NECTO Output Selection Step Image hardware assembly
Necto image step 6 hardware assembly
Necto DIP image step 7 hardware assembly
EasyPIC PRO v7a Display Selection Necto Step hardware assembly
Necto image step 9 hardware assembly
Necto image step 10 hardware assembly
Necto PreFlash Image hardware assembly

Track your results in real time

Application Output

After pressing the "FLASH" button on the left-side panel, it is necessary to open the UART terminal to display the achieved results. By clicking on the Tools icon in the right-hand panel, multiple different functions are displayed, among which is the UART Terminal. Click on the offered "UART Terminal" icon.

UART Application Output Step 1

Once the UART terminal is opened, the window takes on a new form. At the top of the tab are two buttons, one for adjusting the parameters of the UART terminal and the other for connecting the UART terminal. The tab's lower part is reserved for displaying the achieved results. Before connecting, the terminal has a Disconnected status, indicating that the terminal is not yet active. Before connecting, it is necessary to check the set parameters of the UART terminal. Click on the "OPTIONS" button.

UART Application Output Step 2

In the newly opened UART Terminal Options field, we check if the terminal settings are correct, such as the set port and the Baud rate of UART communication. If the data is not displayed properly, it is possible that the Baud rate value is not set correctly and needs to be adjusted to 115200. If all the parameters are set correctly, click on "CONFIGURE".

UART Application Output Step 3

The next step is to click on the "CONNECT" button, after which the terminal status changes from Disconnected to Connected in green, and the data is displayed in the Received data field.

UART Application Output Step 4

Software Support

Library Description

This library contains API for Current Limit Click driver.

Key functions:

  • currentlimit_dev_enable - Device enable function

  • currentlimit_set_limit - Set Current With Predefined Values Limit function

  • currentlimit_set_limit_calc - Set Calculated Current Limit function

Open Source

Code example

This example can be found in NECTO Studio. Feel free to download the code, or you can copy the code below.

/*!
 * @file main.c
 * @brief CurrentLimit Click example
 *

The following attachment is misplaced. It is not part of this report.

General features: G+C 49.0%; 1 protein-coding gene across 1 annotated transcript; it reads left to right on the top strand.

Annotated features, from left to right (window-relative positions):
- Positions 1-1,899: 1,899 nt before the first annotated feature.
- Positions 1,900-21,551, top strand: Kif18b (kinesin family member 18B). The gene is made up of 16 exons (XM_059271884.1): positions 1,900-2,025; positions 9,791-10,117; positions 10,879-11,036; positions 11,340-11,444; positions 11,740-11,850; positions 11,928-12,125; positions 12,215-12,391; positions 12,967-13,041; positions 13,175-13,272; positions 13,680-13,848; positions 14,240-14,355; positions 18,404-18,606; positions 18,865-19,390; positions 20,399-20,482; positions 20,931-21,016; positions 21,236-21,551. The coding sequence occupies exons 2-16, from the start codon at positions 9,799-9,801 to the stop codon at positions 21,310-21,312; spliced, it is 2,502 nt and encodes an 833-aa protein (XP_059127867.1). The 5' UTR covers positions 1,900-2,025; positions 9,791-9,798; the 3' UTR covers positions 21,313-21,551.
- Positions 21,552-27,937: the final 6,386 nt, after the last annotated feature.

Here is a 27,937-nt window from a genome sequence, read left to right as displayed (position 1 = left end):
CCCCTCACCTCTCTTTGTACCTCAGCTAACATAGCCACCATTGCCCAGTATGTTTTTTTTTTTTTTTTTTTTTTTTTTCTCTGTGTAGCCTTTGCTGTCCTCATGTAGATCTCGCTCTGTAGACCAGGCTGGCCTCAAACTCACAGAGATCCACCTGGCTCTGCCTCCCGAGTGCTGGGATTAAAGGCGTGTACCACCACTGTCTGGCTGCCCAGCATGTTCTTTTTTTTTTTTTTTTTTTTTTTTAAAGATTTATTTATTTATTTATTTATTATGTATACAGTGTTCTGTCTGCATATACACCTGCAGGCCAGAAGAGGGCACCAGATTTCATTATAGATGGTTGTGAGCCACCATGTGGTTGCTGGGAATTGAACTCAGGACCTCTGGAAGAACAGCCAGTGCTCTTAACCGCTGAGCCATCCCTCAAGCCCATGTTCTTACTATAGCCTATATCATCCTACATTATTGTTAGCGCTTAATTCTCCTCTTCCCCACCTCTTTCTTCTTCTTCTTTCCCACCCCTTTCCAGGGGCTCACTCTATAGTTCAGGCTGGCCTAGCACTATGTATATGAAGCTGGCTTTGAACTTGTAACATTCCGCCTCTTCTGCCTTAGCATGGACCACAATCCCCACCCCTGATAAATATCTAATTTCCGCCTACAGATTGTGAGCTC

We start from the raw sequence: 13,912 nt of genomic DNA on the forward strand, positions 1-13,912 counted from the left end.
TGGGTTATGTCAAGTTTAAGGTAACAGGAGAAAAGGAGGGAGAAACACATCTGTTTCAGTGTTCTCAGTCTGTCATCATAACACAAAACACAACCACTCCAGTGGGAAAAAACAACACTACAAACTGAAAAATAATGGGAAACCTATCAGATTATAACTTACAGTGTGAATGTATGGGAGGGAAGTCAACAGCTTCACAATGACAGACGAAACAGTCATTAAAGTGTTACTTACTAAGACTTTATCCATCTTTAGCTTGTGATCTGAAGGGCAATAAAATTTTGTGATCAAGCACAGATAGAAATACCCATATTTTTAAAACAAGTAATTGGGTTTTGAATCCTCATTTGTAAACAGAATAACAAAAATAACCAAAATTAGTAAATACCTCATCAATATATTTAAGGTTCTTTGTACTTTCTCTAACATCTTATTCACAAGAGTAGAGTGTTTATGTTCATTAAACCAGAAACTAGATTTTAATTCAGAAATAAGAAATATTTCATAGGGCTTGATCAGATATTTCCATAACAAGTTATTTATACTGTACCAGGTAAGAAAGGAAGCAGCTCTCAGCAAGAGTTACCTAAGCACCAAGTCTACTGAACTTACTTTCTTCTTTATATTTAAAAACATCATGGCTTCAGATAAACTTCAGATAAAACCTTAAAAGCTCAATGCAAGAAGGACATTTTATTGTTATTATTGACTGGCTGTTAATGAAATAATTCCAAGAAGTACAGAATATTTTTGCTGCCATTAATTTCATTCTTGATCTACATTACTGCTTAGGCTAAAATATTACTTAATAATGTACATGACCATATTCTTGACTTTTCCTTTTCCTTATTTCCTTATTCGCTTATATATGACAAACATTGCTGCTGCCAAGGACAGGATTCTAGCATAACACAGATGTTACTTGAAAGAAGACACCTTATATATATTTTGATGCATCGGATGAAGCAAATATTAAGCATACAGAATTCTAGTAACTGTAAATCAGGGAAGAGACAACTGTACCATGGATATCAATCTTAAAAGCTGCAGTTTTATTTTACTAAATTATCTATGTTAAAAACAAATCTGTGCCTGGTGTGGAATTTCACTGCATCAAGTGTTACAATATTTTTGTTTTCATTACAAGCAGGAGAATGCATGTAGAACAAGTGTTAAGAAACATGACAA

* # Description
 * This example shows capabilities of Current Limit Click board.
 *
 * The demo application is composed of two sections :
 *
 * ## Application Init
 * Initalizes SPI driver and enables the device.
 *
 * ## Application Task
 * Reading users input from USART terminal and using it as an index for
 * an array of pre-calculated values that define current limit level.
 *
 *
 * @author Stefan Ilic
 *
 */

#include "board.h"
#include "log.h"
#include "currentlimit.h"

static currentlimit_t currentlimit;
static log_t logger;

const uint8_t lim_val[ 8 ] = { 223, 241, 247, 250, 252, 253, 254, 255 };
uint16_t lim_data[8] = { 100, 200, 300, 400, 500, 600, 700, 867 };

void display_settings ( void ) {
    log_printf( &logger, "- - - - - - - - - - - - - - - \r\n" );
    log_printf( &logger, " To select current limit \r\n" );
    log_printf( &logger, " Send one of the numbers \r\n" );
    log_printf( &logger, "- - - - - - - - - - - - - - - \r\n" );
    log_printf( &logger, " 1 - Limited to 100 mA \r\n" );
    log_printf( &logger, " 2 - Limited to 200 mA \r\n" );
    log_printf( &logger, " 3 - Limited to 300 mA \r\n" );
    log_printf( &logger, " 4 - Limited to 400 mA \r\n" );
    log_printf( &logger, " 5 - Limited to 500 mA \r\n" );
    log_printf( &logger, " 6 - Limited to 600 mA \r\n" );
    log_printf( &logger, " 7 - Limited to 700 mA \r\n" );
    log_printf( &logger, " 8 - Limited to 867 mA \r\n" );
    log_printf( &logger, "- - - - - - - - - - - - - - - \r\n" );
}

void application_init ( void ) {
    log_cfg_t log_cfg;  /**< Logger config object. */
    currentlimit_cfg_t currentlimit_cfg;  /**< Click config object. */

    /** 
     * Logger initialization.
     * Default baud rate: 115200
     * Default log level: LOG_LEVEL_DEBUG
     * @note If USB_UART_RX and USB_UART_TX 
     * are defined as HAL_PIN_NC, you will 
     * need to define them manually for log to work. 
     * See @b LOG_MAP_USB_UART macro definition for detailed explanation.
     */
    LOG_MAP_USB_UART( log_cfg );
    log_init( &logger, &log_cfg );
    log_info( &logger, " Application Init " );

    // Click initialization.

    currentlimit_cfg_setup( &currentlimit_cfg );
    CURRENTLIMIT_MAP_MIKROBUS( currentlimit_cfg, MIKROBUS_1 );
    err_t init_flag  = currentlimit_init( &currentlimit, &currentlimit_cfg );
    if ( SPI_MASTER_ERROR == init_flag ) {
        log_error( &logger, " Application Init Error. " );
        log_info( &logger, " Please, run program again... " );

        for ( ; ; );
    }

    currentlimit_dev_enable( &currentlimit, CURRENTLIMIT_ENABLE );
    log_printf( &logger, "    Click  Enabled!    \r\n" );
    log_printf( &logger, "-----------------------\r\n" );
    Delay_ms( 100 );
    log_info( &logger, " Application Task " );
    display_settings( );
}

void application_task ( void ) {
    char inx;
    if ( log_read( &logger, &inx, 1 ) != CURRENTLIMIT_ERROR ) {
        if ( inx >= '1' && inx <= '8' ) {
            currentlimit_set_limit( &currentlimit, lim_val[ inx - 49 ] );
            log_printf( &logger, " Selected mode %d, \r\n Current limit is %d mA \r\n", ( uint16_t ) inx - 48, lim_data[ inx - 49 ] );
            log_printf( &logger, "- - - - - - - - - - - - - - - \r\n" );
        } else { 
            log_printf( &logger, "- - - - - - - - - - - - - - - \r\n" );
            log_printf( &logger, " Data not in range! \r\n" );
            log_printf( &logger, "- - - - - - - - - - - - - - - \r\n" );
            display_settings( );
        }
    }
}

void main ( void ) {
    application_init( );

    for ( ; ; ) {
        application_task( );
    }
}

// ------------------------------------------------------------------------ END

Additional Support

Resources